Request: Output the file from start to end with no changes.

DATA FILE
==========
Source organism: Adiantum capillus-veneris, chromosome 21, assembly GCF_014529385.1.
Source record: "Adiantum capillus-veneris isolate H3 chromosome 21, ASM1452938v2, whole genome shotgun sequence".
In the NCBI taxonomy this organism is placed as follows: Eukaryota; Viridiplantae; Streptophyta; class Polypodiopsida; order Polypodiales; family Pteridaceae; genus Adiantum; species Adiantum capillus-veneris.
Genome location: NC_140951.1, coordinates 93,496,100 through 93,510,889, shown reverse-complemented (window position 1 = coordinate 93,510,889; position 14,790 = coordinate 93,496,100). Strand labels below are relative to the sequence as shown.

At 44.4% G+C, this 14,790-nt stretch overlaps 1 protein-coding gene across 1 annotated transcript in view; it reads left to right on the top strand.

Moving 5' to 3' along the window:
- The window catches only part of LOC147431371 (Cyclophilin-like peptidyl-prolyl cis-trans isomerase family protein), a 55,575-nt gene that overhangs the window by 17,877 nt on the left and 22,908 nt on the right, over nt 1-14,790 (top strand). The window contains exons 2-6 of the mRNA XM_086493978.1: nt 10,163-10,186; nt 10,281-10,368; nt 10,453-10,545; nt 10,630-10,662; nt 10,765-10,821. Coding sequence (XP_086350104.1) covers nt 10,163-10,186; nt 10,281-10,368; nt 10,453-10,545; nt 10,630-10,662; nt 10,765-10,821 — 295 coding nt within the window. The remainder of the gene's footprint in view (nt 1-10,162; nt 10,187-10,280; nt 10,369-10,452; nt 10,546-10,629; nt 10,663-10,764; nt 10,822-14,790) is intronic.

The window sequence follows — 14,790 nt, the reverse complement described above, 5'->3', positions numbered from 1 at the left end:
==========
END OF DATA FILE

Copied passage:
Source organism: Adiantum capillus-veneris, chromosome 21, assembly GCF_014529385.1.
Source record: "Adiantum capillus-veneris isolate H3 chromosome 21, ASM1452938v2, whole genome shotgun sequence".
In the NCBI taxonomy this organism is placed as follows: Eukaryota; Viridiplantae; Streptophyta; class Polypodiopsida; order Polypodiales; family Pteridaceae; genus Adiantum; species Adiantum capillus-veneris.
Genome location: NC_140951.1, coordinates 93,496,100 through 93,510,889, shown reverse-complemented (window position 1 = coordinate 93,510,889; position 14,790 = coordinate 93,496,100). Strand labels below are relative to the sequence as shown.

At 44.4% G+C, this 14,790-nt stretch overlaps 1 protein-coding gene across 1 annotated transcript in view; it reads left to right on the top strand.

Moving 5' to 3' along the window:
- The window catches only part of LOC147431371 (Cyclophilin-like peptidyl-prolyl cis-trans isomerase family protein), a 55,575-nt gene that overhangs the window by 17,877 nt on the left and 22,908 nt on the right, over nt 1-14,790 (top strand). The window contains exons 2-6 of the mRNA XM_086493978.1: nt 10,163-10,186; nt 10,281-10,368; nt 10,453-10,545; nt 10,630-10,662; nt 10,765-10,821. Coding sequence (XP_086350104.1) covers nt 10,163-10,186; nt 10,281-10,368; nt 10,453-10,545; nt 10,630-10,662; nt 10,765-10,821 — 295 coding nt within the window. The remainder of the gene's footprint in view (nt 1-10,162; nt 10,187-10,280; nt 10,369-10,452; nt 10,546-10,629; nt 10,663-10,764; nt 10,822-14,790) is intronic.

The window sequence follows — 14,790 nt, the reverse complement described above, 5'->3', positions numbered from 1 at the left end: